George Orwell once famously wrote that the reason goose-stepping fascists would never gain a shiny-booted toehold in Britain was that they would be laughed at. Unfortunately, he was wrong. If real far-right hegemony arrives in Britain, this is what it will look like. It will look ridiculous. It will set its unserious self against the serious politicians everyone loathes, and the British people - and, in particular, the English people - will giggle it all the way into Downing Street, accompanied not by a Wagnerian overture but a farting trombone. The reason nobody can stop Ukip is that nobody can offer a credible alternative that articulates public rage without playing on popular hatred. For that, you need vision, hope, and real respect for the electorate, and that’s something the organised left has yet to provide.

Laurie Penny is a contributing editor to the New Statesman. She is the author of five books, most recently Unspeakable Things.

This article first appeared in the 01 May 2014 issue of the New Statesman, The Islam issue

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Voters are turning against Brexit but the Lib Dems aren't benefiting

Labour's pro-Brexit stance is not preventing it from winning the support of Remainers. Will that change?

More than a year after the UK voted for Brexit, there has been little sign of buyer's remorse. The public, including around a third of Remainers, are largely of the view that the government should "get on with it".

But as real wages are squeezed (owing to the Brexit-linked inflationary spike) there are tentative signs that the mood is changing. In the event of a second referendum, an Opinium/Observer poll found, 47 per cent would vote Remain, compared to 44 per cent for Leave. Support for a repeat vote is also increasing. Forty one per cent of the public now favour a second referendum (with 48 per cent opposed), compared to 33 per cent last December.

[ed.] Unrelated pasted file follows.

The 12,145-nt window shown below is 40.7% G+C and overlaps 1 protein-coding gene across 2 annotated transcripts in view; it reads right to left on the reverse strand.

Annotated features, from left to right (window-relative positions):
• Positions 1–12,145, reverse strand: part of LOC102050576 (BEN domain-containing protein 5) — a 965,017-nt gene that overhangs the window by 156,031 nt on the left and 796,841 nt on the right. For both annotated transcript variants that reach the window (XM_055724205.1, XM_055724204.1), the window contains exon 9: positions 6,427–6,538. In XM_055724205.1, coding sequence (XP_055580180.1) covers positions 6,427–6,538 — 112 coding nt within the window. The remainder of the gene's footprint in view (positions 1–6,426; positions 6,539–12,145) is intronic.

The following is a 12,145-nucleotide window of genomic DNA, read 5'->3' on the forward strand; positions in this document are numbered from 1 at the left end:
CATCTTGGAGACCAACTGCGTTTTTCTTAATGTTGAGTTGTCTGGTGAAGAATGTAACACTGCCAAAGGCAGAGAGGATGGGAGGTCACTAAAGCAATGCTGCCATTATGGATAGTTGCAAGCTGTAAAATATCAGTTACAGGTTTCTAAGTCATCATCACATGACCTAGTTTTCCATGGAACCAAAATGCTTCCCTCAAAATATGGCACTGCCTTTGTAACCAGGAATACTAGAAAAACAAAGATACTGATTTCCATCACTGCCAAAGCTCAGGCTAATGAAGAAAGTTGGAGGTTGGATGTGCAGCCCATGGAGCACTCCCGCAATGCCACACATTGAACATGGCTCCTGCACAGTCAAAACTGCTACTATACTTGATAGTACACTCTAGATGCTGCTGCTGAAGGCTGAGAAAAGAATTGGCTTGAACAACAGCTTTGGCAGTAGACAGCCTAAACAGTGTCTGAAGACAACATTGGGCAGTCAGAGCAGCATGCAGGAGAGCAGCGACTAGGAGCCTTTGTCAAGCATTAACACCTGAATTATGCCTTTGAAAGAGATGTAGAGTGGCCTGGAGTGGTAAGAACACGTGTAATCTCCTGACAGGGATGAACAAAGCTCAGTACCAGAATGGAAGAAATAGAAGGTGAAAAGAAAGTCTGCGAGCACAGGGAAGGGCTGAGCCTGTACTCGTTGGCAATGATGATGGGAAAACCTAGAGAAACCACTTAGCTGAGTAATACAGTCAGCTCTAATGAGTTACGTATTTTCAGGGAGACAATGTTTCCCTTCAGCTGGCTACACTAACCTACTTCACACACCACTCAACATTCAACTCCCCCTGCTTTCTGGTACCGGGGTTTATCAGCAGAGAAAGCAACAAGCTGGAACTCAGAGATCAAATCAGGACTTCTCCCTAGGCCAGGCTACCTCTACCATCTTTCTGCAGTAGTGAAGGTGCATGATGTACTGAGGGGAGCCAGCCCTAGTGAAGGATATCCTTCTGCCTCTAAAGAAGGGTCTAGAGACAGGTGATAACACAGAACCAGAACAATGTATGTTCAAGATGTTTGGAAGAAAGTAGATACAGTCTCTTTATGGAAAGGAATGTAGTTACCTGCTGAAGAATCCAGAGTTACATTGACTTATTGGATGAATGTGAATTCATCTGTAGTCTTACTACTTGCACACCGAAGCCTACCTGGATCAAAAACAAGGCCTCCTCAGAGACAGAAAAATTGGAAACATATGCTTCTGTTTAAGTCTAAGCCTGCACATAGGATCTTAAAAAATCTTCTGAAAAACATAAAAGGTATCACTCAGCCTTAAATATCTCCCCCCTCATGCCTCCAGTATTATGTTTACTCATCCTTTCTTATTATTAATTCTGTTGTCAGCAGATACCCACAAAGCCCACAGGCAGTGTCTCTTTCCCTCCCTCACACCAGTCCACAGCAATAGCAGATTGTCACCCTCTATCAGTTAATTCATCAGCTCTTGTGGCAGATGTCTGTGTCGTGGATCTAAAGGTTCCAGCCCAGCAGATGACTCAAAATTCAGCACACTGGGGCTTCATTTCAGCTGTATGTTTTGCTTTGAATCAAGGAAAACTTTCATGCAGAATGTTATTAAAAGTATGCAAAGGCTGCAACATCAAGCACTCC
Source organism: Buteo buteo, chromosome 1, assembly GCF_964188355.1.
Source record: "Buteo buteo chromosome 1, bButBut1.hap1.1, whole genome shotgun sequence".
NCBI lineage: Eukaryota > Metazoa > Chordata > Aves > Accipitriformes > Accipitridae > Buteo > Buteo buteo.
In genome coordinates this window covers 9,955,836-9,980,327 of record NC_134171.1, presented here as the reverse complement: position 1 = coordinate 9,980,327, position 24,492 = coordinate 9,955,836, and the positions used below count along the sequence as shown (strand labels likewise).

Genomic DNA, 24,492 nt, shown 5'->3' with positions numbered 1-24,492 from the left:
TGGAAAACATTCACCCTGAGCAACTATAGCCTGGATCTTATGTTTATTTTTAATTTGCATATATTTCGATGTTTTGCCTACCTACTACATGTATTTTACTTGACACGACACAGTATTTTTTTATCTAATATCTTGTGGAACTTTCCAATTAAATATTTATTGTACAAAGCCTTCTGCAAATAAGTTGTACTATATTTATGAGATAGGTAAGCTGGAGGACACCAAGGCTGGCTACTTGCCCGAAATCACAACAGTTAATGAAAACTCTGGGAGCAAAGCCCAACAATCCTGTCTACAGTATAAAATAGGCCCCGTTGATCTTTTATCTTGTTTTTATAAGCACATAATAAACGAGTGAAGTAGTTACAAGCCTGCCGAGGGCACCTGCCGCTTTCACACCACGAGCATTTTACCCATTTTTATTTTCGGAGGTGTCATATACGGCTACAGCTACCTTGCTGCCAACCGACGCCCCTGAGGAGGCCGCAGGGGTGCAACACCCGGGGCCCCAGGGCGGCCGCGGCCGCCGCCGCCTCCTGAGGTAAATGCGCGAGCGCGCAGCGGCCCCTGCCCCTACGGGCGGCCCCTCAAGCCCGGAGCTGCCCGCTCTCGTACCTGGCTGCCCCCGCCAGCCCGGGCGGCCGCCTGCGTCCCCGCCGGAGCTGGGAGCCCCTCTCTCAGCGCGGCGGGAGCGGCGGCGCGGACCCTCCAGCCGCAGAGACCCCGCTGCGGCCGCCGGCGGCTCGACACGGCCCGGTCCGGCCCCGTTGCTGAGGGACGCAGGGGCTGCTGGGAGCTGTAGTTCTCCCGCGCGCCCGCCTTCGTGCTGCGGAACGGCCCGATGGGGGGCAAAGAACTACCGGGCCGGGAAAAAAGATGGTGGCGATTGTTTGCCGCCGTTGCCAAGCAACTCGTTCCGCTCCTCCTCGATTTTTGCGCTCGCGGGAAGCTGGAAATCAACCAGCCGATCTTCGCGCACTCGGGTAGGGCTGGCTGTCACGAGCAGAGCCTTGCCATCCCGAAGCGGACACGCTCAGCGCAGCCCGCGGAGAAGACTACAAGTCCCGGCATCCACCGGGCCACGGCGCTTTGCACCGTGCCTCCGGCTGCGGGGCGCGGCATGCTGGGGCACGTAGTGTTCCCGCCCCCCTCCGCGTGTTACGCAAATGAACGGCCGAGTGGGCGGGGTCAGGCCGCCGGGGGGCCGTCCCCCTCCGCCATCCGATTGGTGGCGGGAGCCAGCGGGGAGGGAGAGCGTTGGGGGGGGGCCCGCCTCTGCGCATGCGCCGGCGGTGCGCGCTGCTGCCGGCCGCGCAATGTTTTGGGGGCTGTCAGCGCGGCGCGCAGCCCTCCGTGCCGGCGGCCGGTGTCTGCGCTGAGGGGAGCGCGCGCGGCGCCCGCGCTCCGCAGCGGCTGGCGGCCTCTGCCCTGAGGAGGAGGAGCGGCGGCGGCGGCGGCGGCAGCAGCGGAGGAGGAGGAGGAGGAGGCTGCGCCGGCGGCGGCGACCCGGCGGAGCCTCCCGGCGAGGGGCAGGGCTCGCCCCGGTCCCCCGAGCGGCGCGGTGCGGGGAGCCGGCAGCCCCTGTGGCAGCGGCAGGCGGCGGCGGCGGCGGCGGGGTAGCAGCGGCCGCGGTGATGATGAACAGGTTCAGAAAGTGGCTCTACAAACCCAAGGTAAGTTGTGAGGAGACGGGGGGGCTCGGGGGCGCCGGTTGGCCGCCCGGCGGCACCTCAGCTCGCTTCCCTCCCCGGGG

The Liberal Democrats have made halting Brexit their raison d'être. But as public opinion turns, there is no sign they are benefiting. Since the election, Vince Cable's party has yet to exceed single figures in the polls, scoring a lowly 6 per cent in the Opinium survey (down from 7.4 per cent at the election). 

What accounts for this disparity? After their near-extinction in 2015, the Lib Dems remain either toxic or irrelevant to many voters. Labour, by contrast, despite its pro-Brexit stance, has hoovered up Remainers (55 per cent back Jeremy Corbyn's party). 

In some cases, this reflects voters' other priorities. Remainers are prepared to support Labour on account of the party's stances on austerity, housing and education. Corbyn, meanwhile, is a eurosceptic whose internationalism and pro-migration reputation endear him to EU supporters. Other Remainers rewarded Labour MPs who voted against Article 50, rebelling against the leadership's stance. 

But the trend also partly reflects ignorance. By saying little on the subject of Brexit, Corbyn and Labour allowed Remainers to assume the best. Though there is little evidence that voters will abandon Corbyn over his EU stance, the potential exists.

For this reason, the proposal of a new party will continue to recur. By challenging Labour over Brexit, without the toxicity of Lib Dems, it would sharpen the choice before voters. Though it would not win an election, a new party could force Corbyn to soften his stance on Brexit or to offer a second referendum (mirroring Ukip's effect on the Conservatives).

The greatest problem for the project is that it lacks support where it counts: among MPs. For reasons of tribalism and strategy, there is no emergent "Gang of Four" ready to helm a new party. In the absence of a new convulsion, the UK may turn against Brexit without the anti-Brexiteers benefiting. 

George Eaton is political editor of the New Statesman.